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By Robbie Blackhurst, managing director at Procure North West Framework

Flexibility first

It was revealed that applications to university hit a record low last year, with universities struggling to fill places. With students now paying around £10,000 a year in tuition fees, and considerably more if arriving from abroad, universities rely on numbers to be sustainable. With Brexit on the horizon, the number of international students coming to the UK to study is likely to decrease too.

Although the numbers are down in 2018, these figures tend to fluctuate significantly year on year, which leaves education providers in a difficult situation. In the face of such uncertain student intake, education estates need to be flexible, adaptable and efficient. When delivering new university buildings, the whole-life cost must be considered so that even when incomes are lower, estates are not losing money.

To prevent university estates, which are expensive to upkeep and maintain, from swallowing revenue, it’s important that they are useable year-round, not just in term time. Event spaces should be opened up to businesses, and sports facilities should be available for the public to use. Of course, it’s not just as easy as opening your doors for the summer and watching the money roll in; university estates need to be designed and built with this in mind.

It’s all about the experience

Although it’s important that university buildings are constructed with the wider community in mind; first and foremost, it’s about the students. With many education providers across the North West attempting to get the attention of prospective students, the choice of university can simply come down to the type of facilities on offer and where they are located.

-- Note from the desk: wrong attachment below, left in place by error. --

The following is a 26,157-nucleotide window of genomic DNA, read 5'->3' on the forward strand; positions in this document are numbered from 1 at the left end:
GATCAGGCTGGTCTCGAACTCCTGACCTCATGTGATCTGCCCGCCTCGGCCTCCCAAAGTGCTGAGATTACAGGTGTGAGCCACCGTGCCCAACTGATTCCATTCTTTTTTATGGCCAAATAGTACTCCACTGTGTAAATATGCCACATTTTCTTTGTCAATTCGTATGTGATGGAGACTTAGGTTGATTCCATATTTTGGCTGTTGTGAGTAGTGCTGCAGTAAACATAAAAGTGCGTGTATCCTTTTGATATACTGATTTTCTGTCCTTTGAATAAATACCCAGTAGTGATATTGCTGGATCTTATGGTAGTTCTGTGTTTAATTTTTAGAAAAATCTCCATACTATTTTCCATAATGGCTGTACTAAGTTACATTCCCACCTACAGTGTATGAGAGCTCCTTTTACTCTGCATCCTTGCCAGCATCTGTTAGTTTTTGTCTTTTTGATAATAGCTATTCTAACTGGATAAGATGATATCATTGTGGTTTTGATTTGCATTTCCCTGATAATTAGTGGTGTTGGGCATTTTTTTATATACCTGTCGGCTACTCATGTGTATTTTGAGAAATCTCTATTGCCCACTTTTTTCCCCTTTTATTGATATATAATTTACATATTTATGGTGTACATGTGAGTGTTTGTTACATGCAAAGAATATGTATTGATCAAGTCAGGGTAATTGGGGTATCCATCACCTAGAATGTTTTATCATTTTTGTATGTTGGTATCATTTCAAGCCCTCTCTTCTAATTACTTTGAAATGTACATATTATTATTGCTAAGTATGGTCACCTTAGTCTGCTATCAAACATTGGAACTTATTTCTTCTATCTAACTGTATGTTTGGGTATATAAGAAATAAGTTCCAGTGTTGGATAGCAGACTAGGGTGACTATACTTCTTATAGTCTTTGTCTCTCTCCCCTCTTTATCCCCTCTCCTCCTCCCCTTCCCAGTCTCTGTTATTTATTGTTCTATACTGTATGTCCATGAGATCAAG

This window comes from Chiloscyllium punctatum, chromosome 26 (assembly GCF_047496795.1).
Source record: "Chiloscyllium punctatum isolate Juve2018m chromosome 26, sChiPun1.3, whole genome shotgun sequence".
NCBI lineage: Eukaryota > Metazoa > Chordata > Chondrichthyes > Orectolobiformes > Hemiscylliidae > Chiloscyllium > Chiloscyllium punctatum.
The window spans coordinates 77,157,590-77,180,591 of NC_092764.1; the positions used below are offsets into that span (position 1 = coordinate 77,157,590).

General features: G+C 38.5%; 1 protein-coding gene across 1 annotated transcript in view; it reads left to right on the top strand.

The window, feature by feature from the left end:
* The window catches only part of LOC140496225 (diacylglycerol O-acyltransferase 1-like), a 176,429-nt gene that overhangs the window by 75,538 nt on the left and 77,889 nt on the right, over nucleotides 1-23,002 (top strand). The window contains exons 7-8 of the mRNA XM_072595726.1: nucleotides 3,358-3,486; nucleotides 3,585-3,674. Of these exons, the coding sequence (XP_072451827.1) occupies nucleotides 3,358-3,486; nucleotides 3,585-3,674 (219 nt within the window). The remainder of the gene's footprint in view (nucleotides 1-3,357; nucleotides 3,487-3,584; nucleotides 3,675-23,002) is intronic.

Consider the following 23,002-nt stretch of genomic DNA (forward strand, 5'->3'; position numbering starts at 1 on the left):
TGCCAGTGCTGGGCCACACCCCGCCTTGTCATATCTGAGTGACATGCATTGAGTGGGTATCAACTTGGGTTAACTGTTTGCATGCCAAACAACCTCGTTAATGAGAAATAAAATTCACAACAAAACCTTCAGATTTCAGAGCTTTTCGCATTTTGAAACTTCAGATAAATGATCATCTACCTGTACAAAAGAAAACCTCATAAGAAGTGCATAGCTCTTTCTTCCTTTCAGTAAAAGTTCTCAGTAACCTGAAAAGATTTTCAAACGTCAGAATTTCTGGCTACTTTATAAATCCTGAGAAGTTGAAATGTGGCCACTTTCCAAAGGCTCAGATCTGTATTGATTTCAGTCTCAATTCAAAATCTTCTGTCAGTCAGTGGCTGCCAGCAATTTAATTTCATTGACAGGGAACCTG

Liverpool John Moores University is in the process of delivering a central campus directly behind Liverpool Lime Street Station. It’s hard to get much more central than that, and this will be hugely appealing to students. Both Liverpool John Moores and the University of Liverpool have central campuses, despite major improvements in public transport, and this reflects what the modern student is looking for.

But it’s not just about attracting students, it’s important that they enjoy the place where they spend a great deal of time during their three years of studying. Environments should be appealing and rewarding too. Construction projects should be delivered with collaboration and communication in mind, and of course, should always be fit for purpose, suited to a diverse range of courses.

Early contractor involvement

With applications to higher education continuing to change year on year, it’s clear to see how important it is for university estates to be flexible, and of course, the way it is built is a key part of achieving this flexibility.

Contracts can have a pivotal role in ensuring that university estates are adaptable to a wide-range of users and uses. By involving contractors earlier we can encourage greater collaboration between architects and design teams, setting clearer briefs on the project and what it should comprise.

By getting onboard early, contractors also have the opportunity to work more closely with stakeholders, opening up better communication with universities and local authorities earlier, sharing local and national best practice and allowing greater insight into things like forecasted student numbers and land acquisition.

When contractors and stakeholders are all working together, from the very beginning of the construction process, the completed project is more likely to meet the original brief, and when developing a flexible university estate, this is vital. With student numbers decreasing, universities are all competing for applications, and ultimately, income, so it’s important that they offer the very best buildings and facilities, that are mixed-use, located in central locations and adaptable.